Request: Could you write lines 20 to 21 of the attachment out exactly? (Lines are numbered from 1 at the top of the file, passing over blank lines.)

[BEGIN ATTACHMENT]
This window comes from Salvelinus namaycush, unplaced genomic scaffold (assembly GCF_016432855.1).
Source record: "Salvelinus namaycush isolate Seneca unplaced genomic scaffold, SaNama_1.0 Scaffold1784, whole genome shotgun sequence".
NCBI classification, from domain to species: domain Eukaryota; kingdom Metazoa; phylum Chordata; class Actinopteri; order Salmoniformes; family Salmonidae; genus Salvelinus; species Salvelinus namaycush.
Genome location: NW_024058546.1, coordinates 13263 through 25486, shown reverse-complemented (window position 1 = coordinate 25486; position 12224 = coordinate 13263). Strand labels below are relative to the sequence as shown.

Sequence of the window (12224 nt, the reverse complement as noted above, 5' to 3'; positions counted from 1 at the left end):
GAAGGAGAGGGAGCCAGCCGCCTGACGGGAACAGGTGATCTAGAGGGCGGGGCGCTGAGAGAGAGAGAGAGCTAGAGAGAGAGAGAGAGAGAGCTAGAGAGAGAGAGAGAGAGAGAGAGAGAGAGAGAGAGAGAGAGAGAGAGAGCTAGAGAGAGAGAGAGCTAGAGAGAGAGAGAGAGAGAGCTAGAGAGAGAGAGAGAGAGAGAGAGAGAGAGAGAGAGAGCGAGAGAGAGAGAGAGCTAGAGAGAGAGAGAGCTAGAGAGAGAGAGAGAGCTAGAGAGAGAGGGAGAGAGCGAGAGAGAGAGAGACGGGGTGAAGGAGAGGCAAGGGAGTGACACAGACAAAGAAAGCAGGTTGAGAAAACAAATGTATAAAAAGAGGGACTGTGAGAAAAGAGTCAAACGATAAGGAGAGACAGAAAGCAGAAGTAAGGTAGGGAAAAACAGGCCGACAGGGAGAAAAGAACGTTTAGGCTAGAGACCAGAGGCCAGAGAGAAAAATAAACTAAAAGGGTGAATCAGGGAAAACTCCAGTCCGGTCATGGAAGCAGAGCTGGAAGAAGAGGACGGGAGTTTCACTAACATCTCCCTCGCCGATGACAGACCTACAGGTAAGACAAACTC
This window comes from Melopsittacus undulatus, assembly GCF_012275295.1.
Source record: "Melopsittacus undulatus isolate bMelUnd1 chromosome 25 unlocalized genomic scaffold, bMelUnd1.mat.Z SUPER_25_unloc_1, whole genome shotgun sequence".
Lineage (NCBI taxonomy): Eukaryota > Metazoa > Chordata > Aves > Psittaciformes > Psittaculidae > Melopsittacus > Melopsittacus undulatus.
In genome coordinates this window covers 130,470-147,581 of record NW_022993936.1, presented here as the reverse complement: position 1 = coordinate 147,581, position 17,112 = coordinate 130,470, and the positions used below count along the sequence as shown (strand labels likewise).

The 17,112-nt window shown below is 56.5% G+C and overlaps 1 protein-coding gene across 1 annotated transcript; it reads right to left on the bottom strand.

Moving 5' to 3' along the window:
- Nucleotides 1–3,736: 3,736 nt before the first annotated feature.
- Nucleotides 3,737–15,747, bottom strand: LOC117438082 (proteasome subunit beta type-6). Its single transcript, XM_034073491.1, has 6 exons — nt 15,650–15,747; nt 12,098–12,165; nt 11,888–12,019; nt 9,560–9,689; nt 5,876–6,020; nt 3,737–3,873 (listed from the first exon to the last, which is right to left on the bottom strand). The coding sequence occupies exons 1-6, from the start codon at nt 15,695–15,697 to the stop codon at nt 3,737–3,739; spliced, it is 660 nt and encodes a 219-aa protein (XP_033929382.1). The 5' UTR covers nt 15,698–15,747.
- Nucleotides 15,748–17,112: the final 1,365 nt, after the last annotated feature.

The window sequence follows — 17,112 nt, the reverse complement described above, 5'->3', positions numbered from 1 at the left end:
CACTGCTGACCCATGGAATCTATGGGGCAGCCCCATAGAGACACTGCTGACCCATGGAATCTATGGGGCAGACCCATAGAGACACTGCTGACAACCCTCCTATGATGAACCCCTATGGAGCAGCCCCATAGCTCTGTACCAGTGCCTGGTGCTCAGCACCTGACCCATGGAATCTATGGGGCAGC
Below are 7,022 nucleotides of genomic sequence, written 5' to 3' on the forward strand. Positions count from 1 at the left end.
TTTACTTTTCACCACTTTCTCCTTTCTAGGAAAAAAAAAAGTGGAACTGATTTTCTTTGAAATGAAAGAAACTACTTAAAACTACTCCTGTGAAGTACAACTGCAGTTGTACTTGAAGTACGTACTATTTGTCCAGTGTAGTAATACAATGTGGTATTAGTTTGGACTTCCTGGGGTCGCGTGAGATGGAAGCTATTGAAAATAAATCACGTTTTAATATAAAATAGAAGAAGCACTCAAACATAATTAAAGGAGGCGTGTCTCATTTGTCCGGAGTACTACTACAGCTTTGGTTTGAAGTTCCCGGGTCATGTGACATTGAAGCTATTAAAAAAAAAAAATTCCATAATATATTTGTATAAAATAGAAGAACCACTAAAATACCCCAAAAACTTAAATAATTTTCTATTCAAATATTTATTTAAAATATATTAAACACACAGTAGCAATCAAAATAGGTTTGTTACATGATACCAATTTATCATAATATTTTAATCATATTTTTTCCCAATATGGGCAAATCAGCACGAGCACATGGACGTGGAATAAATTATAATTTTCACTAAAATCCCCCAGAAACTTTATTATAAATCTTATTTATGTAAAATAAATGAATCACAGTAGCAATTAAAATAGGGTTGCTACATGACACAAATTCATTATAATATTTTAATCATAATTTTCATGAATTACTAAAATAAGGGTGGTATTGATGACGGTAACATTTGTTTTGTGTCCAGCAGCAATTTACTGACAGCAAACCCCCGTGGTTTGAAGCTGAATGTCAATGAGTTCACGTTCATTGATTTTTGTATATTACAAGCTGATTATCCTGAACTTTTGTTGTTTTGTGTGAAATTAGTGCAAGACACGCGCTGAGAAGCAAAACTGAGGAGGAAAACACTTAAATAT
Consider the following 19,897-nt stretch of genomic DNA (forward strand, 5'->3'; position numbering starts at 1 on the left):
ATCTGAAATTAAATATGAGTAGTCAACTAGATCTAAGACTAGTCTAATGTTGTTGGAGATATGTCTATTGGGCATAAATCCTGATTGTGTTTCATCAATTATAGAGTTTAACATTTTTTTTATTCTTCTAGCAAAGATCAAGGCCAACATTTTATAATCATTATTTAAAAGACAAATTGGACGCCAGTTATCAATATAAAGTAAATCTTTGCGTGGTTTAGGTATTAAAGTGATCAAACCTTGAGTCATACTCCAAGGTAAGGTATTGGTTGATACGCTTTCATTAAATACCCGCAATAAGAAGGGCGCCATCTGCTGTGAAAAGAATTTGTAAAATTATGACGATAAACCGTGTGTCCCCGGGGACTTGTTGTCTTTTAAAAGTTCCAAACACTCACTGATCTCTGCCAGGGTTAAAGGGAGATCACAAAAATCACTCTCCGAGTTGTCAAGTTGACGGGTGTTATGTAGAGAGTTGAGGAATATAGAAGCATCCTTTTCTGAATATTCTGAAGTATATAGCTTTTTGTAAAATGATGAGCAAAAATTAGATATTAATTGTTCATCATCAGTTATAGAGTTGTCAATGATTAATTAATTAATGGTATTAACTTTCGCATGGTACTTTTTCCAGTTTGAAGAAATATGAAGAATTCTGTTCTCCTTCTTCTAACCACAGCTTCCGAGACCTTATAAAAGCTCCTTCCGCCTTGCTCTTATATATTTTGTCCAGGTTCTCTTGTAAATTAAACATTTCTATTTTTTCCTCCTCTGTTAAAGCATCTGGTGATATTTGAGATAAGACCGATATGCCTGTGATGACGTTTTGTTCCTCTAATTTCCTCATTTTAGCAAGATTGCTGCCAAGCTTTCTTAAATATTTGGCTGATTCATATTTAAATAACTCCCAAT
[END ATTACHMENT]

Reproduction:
Consider the following 19,897-nt stretch of genomic DNA (forward strand, 5'->3'; position numbering starts at 1 on the left):
ATCTGAAATTAAATATGAGTAGTCAACTAGATCTAAGACTAGTCTAATGTTGTTGGAGATATGTCTATTGGGCATAAATCCTGATTGTGTTTCATCAATTATAGAGTTTAACATTTTTTTTATTCTTCTAGCAAAGATCAAGGCCAACATTTTATAATCATTATTTAAAAGACAAATTGGACGCCAGTTATCAATATAAAGTAAATCTTTGCGTGGTTTAGGTATTAAAGTGATCAAACCTTGAGTCATACTCCAAGGTAAGGTATTGGTTGATACGCTTTCATTAAATACCCGCAATAAGAAGGGCGCCATCTGCTGTGAAAAGAATTTGTAAAATTATGACGATAAACCGTGTGTCCCCGGGGACTTGTTGTCTTTTAAAAGTTCCAAACACTCACTGATCTCTGCCAGGGTTAAAGGGAGATCACAAAAATCACTCTCCGAGTTGTCAAGTTGACGGGTGTTATGTAGAGAGTTGAGGAATATAGAAGCATCCTTTTCTGAATATTCTGAAGTATATAGCTTTTTGTAAAATGATGAGCAAAAATTAGATATTAATTGTTCATCATCAGTTATAGAGTTGTCAATGATTAATTAATTAATGGTATTAACTTTCGCATGGTACTTTTTCCAGTTTGAAGAAATATGAAGAATTCTGTTCTCCTTCTTCTAACCACAGCTTCCGAGACCTTATAAAAGCTCCTTCCGCCTTGCTCTTATATATTTTGTCCAGGTTCTCTTGTAAATTAAACATTTCTATTTTTTCCTCCTCTGTTAAAGCATCTGGTGATATTTGAGATAAGACCGATATGCCTGTGATGACGTTTTGTTCCTCTAATTTCCTCATTTTAGCAAGATTGCTGCCAAGCTTTCTTAAATATTTGGCTGATTCATATTTAAATAACTCCCAAT